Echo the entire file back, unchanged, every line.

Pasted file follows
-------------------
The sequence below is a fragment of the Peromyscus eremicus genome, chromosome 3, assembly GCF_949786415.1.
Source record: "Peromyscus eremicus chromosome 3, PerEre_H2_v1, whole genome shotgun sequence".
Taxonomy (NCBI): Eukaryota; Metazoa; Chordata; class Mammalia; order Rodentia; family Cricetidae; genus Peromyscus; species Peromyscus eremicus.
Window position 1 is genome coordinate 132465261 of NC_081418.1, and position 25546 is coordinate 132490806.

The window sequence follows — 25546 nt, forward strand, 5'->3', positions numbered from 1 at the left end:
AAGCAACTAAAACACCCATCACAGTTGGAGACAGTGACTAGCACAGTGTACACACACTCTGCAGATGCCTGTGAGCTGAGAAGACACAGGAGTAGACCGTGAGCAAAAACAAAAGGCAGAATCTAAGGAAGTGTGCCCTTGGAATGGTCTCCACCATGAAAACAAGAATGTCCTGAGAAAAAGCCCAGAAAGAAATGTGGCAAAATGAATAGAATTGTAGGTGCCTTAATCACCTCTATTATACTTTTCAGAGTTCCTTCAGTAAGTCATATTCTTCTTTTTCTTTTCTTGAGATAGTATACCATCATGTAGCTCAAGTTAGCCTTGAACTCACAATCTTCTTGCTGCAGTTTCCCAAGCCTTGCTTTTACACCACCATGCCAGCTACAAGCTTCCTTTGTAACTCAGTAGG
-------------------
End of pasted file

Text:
The sequence below is a fragment of the Peromyscus eremicus genome, chromosome 3, assembly GCF_949786415.1.
Source record: "Peromyscus eremicus chromosome 3, PerEre_H2_v1, whole genome shotgun sequence".
Taxonomy (NCBI): Eukaryota; Metazoa; Chordata; class Mammalia; order Rodentia; family Cricetidae; genus Peromyscus; species Peromyscus eremicus.
Window position 1 is genome coordinate 132465261 of NC_081418.1, and position 25546 is coordinate 132490806.

The window sequence follows — 25546 nt, forward strand, 5'->3', positions numbered from 1 at the left end:
AAGCAACTAAAACACCCATCACAGTTGGAGACAGTGACTAGCACAGTGTACACACACTCTGCAGATGCCTGTGAGCTGAGAAGACACAGGAGTAGACCGTGAGCAAAAACAAAAGGCAGAATCTAAGGAAGTGTGCCCTTGGAATGGTCTCCACCATGAAAACAAGAATGTCCTGAGAAAAAGCCCAGAAAGAAATGTGGCAAAATGAATAGAATTGTAGGTGCCTTAATCACCTCTATTATACTTTTCAGAGTTCCTTCAGTAAGTCATATTCTTCTTTTTCTTTTCTTGAGATAGTATACCATCATGTAGCTCAAGTTAGCCTTGAACTCACAATCTTCTTGCTGCAGTTTCCCAAGCCTTGCTTTTACACCACCATGCCAGCTACAAGCTTCCTTTGTAACTCAGTAGG